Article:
PLEASE READ THE FOLLOWING BEFORE YOUR FIRST VISIT:
Clinical or Psychological Evaluations are most often used for immigration applications, educational diagnoses, or other mandated requirements, such as fitness to be a parent. The clinical evaluation is done with an informal interview and several psychological assessments. The evaluation requires at least two sessions; sometimes more sessions are necessary to completely assess and formulate a diagnosis. The evaluations must be completed within 30 days for reliability of the assessment and diagnosis. The evaluation report is usually completed 5-7 business days after your second appointment. If it is needed sooner, a fee is required.
Psychological Evaluations are Permanent Medical Legal Documents
Once the document for your Clinical Interview and Psychosocial Assessment is sent to you, please review for misspellings of names, wrong birth dates, marriage dates or places of birth. New or different information cannot be added. Information in the document cannot be deleted.
Notify us by email with any corrections within 48 hours. After 48 hours we will consider it to be accurate. The report will then be closed and we will submit the final copy to you and to your attorney.
Please be aware that we will only make one-time corrections and if you require any changes, additions or explanations after 48 hours, we will be happy to schedule an appointment for you for an addendum.
Once the addendum is completed, it will be sent to you to review for misspellings of names, wrong birth dates, marriage dates or places of birth. New or different information cannot be added to the addendum. Information in the addendum cannot be deleted. You will have 48 hours to make corrections to the addendum. Please call the office for more information.
Your Statements are on the Record
Statements that you make to the clinician in the interviews are on the record and will be written into the patient’s evaluation report unless at the time a statement is made, you tell the clinician that it is off the record.
The Assessment Tools are Also Personal Statements
Answers given on the BDI-II, BAI, PTSD, RCADS and CATS assessment tools will be considered and referred to as personal statements. They are part of the medical legal record and cannot be altered or removed. We cannot coach you on how to answer the aforementioned assessment tools and we rely on your attorney to counsel you appropriately prior to your psychological evaluation.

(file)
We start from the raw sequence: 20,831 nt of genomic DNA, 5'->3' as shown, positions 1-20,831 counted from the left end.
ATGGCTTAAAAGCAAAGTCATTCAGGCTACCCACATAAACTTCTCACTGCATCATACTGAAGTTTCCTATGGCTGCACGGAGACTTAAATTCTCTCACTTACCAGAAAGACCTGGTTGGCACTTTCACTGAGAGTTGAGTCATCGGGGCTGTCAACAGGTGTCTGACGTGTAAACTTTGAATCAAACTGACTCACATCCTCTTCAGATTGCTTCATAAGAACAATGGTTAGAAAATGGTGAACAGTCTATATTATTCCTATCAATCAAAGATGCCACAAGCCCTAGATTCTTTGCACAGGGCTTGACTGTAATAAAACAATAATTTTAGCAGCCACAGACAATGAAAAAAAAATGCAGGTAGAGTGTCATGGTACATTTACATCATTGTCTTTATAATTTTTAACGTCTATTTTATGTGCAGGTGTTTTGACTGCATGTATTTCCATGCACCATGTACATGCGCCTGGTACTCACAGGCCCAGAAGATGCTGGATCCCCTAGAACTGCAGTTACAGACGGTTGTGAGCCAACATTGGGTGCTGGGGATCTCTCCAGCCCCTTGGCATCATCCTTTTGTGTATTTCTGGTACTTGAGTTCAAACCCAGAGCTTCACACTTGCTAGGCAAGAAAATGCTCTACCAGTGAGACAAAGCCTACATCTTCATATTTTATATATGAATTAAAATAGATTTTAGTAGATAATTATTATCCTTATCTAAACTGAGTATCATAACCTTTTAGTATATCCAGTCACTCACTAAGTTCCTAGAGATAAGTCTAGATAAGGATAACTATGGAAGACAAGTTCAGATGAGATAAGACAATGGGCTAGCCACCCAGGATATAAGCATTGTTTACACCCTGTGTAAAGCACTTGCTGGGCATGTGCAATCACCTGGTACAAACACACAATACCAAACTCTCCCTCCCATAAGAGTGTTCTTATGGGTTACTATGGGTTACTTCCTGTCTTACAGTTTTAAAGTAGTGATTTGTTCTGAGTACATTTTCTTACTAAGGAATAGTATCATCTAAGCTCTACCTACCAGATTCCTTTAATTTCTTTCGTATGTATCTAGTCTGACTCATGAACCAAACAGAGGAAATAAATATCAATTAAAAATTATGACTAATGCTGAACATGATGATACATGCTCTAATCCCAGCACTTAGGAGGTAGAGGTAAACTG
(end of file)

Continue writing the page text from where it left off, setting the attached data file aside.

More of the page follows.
We caution you to think very carefully before answering each question, as the answers are part of the medical legal record. They cannot be changed.
A psychological evaluation is similar to visiting your physician. The information you give goes into the medical record and cannot be altered or deleted. If you want to add information or provide an explanation as to why information from your first visit needs to be changed or disregarded, you must make another appointment with your physician for an additional fee. Your physician will add information from the second appointment into the medical record without altering or deleting information from the first visit.
The clinician is a licensed, ethical professional and cannot alter, delete or falsify statements made to her by the patients. While we advocate for the patients, we must also maintain the integrity and credibility of the psychological evaluation.
Psychological Evaluations are Not Therapeutic Sessions
Clinical or psychological evaluations are not therapeutic sessions. A report is generated from information obtained in a psychological evaluation and becomes a medical-legal/forensic document that is used in courts of law and by other decision-making bodies.
In a therapeutic relationship, the clinician skillfully applies therapeutic techniques and communication strategies to assist the patient in exploring the reasons why they are seeking help. The clinician works to comfort the patient, help the patient manage symptoms or improve a lifestyle. The clinician offers suggestions and directions to reduce shame and fear to build trust and guide the patient towards change. A therapeutic relationship can last many weeks and up to many years.